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Contrib Nephrol. 2009;162:117-28. doi: 10.1159/000170844. Epub 2008 Oct 31.

Control of anti-donor antibody production post-transplantation: conventional and novel immunosuppressive therapies.

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  • 1Nephrology Department, Hospital Universitari de Bellvitge, IDIBELL, Feixa Llarga s/n, L'Hospitalet de Llobregat, Barcelona, Spain. 27541jcg@comb.es

Abstract

More than one quarter of renal allograft recipients are susceptible to antibody-mediated rejection (AMR). There are well-established therapies (plasmapheresis, immunoadsorption, intravenous immunoglobulin, rituximab, rATG, splenectomy) to overcome AMR in the short term. However, the usual persistence of donor-specific antibodies (DSA) post-transplantation rather than to produce an accommodation state is associated to development of trans-plant glomerulopathy and then to a progressive renal allograft function deterioration. Thus, novel strategies are needed to prolong graft survival in this setting. First of all, an appropriate maintenance immunosuppression is needed to avoid the activation of direct and indirect anti-gen presentation pathways in combination with reliable immunomonitoring methods. Among new approaches, experimental studies suggest that strategies like anti-C5 mAb addressed to induce an accommodation state in endothelial cells may be useful. Costimulation blockade, particularly interference of the CD40-CD154 pathway, would be of relevance. Interference of CD40 by siRNA technology is able to induce a protective phenotype (anti-inflammatory, anti-apoptotic, anticoagulant) in endothelial cells in conjunction with fully avoidance of adaptative humoral immunity in the host.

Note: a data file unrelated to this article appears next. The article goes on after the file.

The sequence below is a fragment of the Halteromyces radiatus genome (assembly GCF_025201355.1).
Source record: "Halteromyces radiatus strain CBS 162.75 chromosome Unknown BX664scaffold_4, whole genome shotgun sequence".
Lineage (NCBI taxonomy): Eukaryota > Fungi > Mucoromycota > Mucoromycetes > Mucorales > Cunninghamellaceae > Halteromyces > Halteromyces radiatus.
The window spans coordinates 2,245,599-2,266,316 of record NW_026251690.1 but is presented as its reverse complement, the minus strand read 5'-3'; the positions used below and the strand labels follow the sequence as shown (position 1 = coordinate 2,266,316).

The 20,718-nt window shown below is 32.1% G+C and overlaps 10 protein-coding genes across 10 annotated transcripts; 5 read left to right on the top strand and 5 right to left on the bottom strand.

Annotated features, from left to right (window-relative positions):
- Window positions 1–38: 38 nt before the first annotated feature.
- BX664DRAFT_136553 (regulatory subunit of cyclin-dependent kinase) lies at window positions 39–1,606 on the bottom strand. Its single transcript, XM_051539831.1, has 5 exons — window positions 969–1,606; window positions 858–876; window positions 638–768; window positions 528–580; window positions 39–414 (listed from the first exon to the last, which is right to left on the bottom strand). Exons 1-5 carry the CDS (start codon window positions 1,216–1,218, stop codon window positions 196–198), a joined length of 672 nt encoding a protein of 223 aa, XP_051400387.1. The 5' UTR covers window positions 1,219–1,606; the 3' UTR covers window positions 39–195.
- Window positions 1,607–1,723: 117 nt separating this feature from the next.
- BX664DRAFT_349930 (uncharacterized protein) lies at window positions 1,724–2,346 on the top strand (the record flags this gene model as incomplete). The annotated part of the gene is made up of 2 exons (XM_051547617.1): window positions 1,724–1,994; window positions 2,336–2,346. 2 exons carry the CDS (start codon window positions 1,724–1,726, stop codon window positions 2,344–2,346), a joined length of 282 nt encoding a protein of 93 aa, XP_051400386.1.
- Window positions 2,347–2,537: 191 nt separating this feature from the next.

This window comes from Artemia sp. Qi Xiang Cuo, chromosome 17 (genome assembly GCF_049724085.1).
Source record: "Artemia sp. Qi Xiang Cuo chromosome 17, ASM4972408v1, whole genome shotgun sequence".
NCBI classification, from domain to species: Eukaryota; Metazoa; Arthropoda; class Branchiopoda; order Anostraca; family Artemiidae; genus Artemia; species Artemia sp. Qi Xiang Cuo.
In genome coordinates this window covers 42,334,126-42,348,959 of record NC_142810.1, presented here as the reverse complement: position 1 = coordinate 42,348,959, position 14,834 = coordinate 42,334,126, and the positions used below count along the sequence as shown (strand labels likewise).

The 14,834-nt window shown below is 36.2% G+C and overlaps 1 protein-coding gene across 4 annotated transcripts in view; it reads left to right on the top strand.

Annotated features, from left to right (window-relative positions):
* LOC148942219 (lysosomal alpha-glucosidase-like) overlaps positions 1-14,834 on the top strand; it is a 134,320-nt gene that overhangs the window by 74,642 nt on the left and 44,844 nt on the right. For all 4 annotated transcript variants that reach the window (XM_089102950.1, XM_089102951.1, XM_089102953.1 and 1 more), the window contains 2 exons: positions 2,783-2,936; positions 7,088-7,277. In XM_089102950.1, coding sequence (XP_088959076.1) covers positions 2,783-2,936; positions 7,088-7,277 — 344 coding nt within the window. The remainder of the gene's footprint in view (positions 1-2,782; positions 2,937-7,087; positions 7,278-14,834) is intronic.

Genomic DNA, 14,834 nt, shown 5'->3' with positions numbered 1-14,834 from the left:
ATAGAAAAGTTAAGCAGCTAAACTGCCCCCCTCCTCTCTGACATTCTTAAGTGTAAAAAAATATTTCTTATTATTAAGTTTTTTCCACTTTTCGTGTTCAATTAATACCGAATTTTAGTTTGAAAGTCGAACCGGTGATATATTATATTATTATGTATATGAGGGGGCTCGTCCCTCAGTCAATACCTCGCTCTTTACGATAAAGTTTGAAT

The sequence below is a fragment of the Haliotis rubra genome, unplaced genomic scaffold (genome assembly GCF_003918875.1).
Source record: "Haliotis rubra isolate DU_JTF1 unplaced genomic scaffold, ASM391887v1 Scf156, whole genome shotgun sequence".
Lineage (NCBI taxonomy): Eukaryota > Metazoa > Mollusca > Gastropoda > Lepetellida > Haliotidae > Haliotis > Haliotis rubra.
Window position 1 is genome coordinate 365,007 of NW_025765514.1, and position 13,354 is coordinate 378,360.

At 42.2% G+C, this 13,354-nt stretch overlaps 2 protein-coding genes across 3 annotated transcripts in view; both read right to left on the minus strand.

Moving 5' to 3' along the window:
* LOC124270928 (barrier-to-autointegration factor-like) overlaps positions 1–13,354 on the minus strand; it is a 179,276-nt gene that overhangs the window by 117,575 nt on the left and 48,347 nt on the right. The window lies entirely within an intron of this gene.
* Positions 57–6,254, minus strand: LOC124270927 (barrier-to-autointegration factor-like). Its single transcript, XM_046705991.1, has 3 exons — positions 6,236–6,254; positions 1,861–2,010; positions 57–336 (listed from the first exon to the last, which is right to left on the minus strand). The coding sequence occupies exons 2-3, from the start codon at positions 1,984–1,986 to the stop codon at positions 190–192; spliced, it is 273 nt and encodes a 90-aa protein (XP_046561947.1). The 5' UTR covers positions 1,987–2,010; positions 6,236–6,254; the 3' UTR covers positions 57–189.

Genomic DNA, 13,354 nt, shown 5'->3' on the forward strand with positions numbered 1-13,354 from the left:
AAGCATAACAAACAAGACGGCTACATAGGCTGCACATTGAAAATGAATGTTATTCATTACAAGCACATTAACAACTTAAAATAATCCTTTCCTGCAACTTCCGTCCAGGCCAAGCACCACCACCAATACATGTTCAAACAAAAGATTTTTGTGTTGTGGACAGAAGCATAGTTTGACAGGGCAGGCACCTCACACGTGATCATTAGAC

Copyright (c) 2009 S. Karger AG, Basel.

[PubMed - indexed for MEDLINE]
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